The probation officer's presentence investigation report ("PSI") assigned Tribue a base offense level of 26, pursuant to U.S.S.G. § 2D1.1(c)(7), because Tribue's drug offense involved 624.9 grams of cocaine, which is more than 500 grams but less than 2 kilograms of cocaine.[3] The probation officer designated Tribue as an armed career criminal under the ACCA because he had "at least three prior convictions for a violent felony or serious drug offense, or both, that were committed on occasions different from one another." The probation officer applied the enhancement under the ACCA based on Tribue's Florida convictions for: (1) delivery of cocaine in 2003; (2) fleeing and eluding in 2006; and (3) delivery of cocaine in 2009.

         The PSI also listed in the criminal history section Tribue's several additional prior Florida convictions, including (1) lewd and lascivious behavior in 2005; (2) possession of a controlled substance in 2005; (3) tampering with physical evidence in 2005; (4) possession of a controlled substance in 2006; (5) solicitation to commit purchase of cocaine in 2007; (6) possession of a controlled substance in July 2007; and (7) possession of a controlled substance in August 2007.

         As a result of Tribue's ACCA status, the PSI increased Tribue's offense level from 26 to 37, pursuant to U.S.S.G. § 4B1.4(b)(2). The PSI then applied a three-level reduction for acceptance of responsibility, pursuant to U.S.S.G. § 3E1.1(a) and (b), making Tribue's total offense level 34.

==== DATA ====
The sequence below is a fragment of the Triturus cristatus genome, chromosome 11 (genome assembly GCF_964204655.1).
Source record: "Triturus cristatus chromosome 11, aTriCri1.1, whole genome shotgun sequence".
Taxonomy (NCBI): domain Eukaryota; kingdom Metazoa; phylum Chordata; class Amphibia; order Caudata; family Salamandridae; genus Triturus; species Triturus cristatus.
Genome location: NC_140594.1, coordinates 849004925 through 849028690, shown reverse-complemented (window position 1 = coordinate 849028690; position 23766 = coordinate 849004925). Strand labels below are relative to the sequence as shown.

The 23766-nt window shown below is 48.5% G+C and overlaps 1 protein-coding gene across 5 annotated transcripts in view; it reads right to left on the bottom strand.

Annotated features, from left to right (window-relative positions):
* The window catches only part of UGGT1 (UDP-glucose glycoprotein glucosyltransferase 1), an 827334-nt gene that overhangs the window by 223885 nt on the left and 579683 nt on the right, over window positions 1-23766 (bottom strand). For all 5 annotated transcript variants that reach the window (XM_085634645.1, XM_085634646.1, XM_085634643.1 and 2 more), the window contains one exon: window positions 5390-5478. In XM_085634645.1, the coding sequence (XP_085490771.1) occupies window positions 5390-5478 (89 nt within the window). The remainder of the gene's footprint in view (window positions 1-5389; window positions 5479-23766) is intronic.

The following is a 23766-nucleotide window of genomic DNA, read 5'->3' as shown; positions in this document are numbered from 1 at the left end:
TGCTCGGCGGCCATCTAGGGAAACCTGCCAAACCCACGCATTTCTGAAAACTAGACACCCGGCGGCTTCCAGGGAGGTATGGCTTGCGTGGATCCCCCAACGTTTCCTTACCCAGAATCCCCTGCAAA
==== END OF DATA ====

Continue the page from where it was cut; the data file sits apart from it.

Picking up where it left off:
Regardless of his ACCA status, Tribue's criminal history category was VI based on his criminal history score of 22. With a total offense level of 34 and a criminal history category of VI, Tribue's initial advisory guidelines range was 262 to 327 months' imprisonment.

         C. Objections

         Tribue objected to the PSI, arguing that his 2009 conviction for delivery of cocaine did not count as an ACCA predicate offense because it was "relevant conduct to the instant offense." The probation officer responded that Tribue's 2009 conviction involved a delivery of cocaine on August 26, 2008, and his drug conspiracy charge in the instant case involved separate conduct between June 24, 2012, and November 7, 2012. The government did not file any objections and agreed with the probation officer.

         Before sentencing, the government filed a motion under U.S.S.G. § 5K1.1 for the district court to depart downward based on Tribue's substantial assistance. The government recommended that Tribue receive a four-level offense reduction, which would result in an adjusted total offense level of 30 and an adjusted advisory guidelines range of 168 to 210 months' imprisonment.

         D. Sentencing Hearing

         At the commencement of Tribue's sentencing hearing, the district court asked Tribue whether "there [was] anything regarding the contents of the [PSI] that [he would] like to place on the record," and Tribue's counsel responded "No, Your Honor. There was previously an objection, but it's . . . been resolved with the government." Thus, at the sentencing hearing, Tribue withdrew any objection to the ACCA enhancement. The government also responded that there was nothing to do regarding the PSI. Indeed, at sentencing, Tribue did not object to his classification as an armed career criminal.

         When the district court invited Tribue to allocute, defense counsel asked to "be heard" on the motion of the government to depart downward. Tribue's counsel requested a four-level offense departure, which would result in an adjusted advisory guidelines range of 168 to 210 months' imprisonment. The government "recommend[ed] the ...